Consider a game of cops and robbers on a finite graph. The robber, for reasons left to the imagination, moves entirely randomly: at each step, he moves to a randomly chosen neighbour of his current vertex. The cop's job is to catch the robber as quickly as possible:

How do we find a strategy for the cop which minimizes the expected number of steps before she catches the robber?

If I'm reading this paper correctly, the minimum expected catch time is finite even if the graph is not cop-win. *[Edit: as mentioned in the comments below, the cop and robber will never meet if they move at the same time and are in opposite parts of a bipartite graph. Provided this is not the case, I think the paper's argument can be modified to show that the expected catch time is finite. If the cop and robber take turns, there is no need for an additional assumption and the paper can be used directly. I'd be interested in either setup.]*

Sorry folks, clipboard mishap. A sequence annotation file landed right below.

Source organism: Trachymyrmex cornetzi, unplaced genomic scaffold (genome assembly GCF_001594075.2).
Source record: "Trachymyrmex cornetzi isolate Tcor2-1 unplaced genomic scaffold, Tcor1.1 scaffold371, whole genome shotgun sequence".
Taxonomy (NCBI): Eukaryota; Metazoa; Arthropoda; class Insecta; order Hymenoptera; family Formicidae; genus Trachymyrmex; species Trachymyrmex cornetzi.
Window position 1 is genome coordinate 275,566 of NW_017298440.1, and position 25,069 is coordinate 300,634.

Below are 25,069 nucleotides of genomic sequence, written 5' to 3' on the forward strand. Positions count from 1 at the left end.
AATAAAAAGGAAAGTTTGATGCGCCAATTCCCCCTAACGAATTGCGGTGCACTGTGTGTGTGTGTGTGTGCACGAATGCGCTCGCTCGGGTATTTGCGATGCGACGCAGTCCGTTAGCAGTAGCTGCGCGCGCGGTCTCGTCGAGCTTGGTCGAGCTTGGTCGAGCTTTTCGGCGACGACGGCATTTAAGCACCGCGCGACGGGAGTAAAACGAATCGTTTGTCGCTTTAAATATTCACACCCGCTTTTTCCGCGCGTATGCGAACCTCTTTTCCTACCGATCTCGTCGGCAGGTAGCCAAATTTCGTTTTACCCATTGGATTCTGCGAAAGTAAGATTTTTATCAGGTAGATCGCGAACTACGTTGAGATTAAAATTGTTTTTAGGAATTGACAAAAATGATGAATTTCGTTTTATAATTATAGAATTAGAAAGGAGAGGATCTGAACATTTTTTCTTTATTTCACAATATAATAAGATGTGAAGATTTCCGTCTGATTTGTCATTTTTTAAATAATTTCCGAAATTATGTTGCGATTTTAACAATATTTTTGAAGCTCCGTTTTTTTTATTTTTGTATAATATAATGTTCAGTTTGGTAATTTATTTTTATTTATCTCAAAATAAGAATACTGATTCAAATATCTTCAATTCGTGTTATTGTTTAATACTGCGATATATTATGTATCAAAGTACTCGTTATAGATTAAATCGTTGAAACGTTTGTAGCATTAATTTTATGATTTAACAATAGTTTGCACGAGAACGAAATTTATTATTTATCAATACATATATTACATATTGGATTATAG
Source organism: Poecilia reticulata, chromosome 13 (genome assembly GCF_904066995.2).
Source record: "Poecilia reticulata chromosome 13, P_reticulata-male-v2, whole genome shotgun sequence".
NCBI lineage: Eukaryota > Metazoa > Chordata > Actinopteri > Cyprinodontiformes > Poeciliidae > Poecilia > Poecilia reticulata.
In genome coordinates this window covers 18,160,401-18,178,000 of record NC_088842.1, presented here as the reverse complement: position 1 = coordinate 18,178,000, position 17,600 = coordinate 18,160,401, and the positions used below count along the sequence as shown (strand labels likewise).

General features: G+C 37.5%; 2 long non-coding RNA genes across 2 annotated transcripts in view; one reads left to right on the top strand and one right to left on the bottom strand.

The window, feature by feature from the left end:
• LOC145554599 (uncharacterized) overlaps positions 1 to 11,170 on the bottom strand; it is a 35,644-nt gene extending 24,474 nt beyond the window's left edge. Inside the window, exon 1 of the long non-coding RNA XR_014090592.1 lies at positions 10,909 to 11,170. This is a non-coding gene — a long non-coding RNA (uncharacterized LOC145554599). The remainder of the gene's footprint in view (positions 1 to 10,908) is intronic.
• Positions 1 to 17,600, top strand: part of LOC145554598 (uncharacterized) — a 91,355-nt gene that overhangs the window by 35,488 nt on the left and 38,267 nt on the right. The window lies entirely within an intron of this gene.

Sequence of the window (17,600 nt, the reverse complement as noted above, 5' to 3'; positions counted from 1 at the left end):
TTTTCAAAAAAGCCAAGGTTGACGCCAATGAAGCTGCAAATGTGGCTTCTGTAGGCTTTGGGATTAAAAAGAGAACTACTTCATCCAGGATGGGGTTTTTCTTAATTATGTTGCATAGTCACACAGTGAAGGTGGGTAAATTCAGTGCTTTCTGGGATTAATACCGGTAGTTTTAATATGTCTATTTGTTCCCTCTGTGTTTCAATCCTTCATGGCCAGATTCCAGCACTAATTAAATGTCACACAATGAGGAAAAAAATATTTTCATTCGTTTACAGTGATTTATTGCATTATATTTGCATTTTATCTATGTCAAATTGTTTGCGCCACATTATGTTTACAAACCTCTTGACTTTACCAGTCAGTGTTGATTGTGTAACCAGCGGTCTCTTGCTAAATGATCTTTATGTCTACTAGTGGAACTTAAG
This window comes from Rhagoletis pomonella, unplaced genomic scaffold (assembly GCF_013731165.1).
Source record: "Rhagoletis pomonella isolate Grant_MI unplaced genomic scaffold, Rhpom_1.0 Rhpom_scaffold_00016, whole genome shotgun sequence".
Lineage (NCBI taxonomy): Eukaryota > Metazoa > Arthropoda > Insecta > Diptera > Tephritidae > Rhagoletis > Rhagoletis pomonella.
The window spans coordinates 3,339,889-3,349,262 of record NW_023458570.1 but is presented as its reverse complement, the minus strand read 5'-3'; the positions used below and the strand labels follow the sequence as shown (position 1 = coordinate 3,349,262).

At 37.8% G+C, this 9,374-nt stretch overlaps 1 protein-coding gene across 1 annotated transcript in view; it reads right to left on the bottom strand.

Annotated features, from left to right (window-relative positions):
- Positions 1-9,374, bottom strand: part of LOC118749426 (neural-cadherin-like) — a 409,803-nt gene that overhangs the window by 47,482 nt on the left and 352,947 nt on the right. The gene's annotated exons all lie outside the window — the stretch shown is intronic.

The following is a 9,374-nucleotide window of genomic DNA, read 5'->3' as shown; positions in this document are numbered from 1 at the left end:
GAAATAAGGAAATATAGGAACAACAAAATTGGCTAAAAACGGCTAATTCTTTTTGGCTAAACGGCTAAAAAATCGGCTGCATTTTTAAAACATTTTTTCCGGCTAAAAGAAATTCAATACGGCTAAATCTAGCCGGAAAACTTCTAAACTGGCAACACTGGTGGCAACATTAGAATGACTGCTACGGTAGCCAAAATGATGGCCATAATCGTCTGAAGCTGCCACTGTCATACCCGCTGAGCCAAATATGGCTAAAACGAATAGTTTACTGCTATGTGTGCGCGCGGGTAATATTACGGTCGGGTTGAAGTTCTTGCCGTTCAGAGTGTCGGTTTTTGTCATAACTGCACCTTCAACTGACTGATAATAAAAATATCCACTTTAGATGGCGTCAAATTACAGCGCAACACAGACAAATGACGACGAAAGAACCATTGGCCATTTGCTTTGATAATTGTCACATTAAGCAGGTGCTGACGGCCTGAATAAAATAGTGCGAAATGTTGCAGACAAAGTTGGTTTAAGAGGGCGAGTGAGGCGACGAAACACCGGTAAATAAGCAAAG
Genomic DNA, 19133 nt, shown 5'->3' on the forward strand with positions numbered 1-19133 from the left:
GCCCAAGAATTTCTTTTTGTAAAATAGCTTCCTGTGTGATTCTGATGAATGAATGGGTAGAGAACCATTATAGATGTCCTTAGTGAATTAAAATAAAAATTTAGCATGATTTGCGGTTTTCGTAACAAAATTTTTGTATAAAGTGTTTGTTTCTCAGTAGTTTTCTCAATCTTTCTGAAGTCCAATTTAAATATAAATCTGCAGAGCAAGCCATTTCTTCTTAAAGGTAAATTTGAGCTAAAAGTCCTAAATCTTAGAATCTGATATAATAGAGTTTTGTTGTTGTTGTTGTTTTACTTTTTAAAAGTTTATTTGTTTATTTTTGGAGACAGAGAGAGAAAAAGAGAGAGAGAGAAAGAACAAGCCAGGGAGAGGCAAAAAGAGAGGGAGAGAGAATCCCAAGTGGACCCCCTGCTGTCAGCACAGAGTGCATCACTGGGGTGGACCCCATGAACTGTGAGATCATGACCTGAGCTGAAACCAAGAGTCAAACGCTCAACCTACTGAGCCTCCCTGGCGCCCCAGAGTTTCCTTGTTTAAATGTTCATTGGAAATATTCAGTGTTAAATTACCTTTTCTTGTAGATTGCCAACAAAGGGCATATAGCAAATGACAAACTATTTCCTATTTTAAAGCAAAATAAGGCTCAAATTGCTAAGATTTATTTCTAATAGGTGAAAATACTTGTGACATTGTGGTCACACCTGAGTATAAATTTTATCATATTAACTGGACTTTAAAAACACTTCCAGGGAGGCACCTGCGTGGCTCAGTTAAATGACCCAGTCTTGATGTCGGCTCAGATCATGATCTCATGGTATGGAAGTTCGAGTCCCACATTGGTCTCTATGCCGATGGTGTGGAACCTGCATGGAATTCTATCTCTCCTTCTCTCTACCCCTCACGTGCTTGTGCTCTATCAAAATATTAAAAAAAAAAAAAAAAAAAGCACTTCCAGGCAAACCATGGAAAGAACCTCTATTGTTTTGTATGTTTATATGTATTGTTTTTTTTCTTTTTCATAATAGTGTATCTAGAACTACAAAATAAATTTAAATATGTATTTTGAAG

For example, chasing a robber around the cycle $C_n$ gives an expected catch time of $$\sum_{k=0}^\infty\ k\cdot\frac{\binom{k}{d/2}}{2^k},$$ where $d$ is the initial distance between the cop and the robber. (Since the cycle has so much symmetry, it can be shown that this strategy is the best possible.)

I'm curious as to whether, for instance, the usual optimal strategy in a cop-win graph is optimal in this sense. I'm also interested in some generalizations of this problem (by giving weights to various things). But I don't know whether the basic problem is open, trivial, or somewhere in between, so I'll ask the catch-all question:

What is known about this problem?

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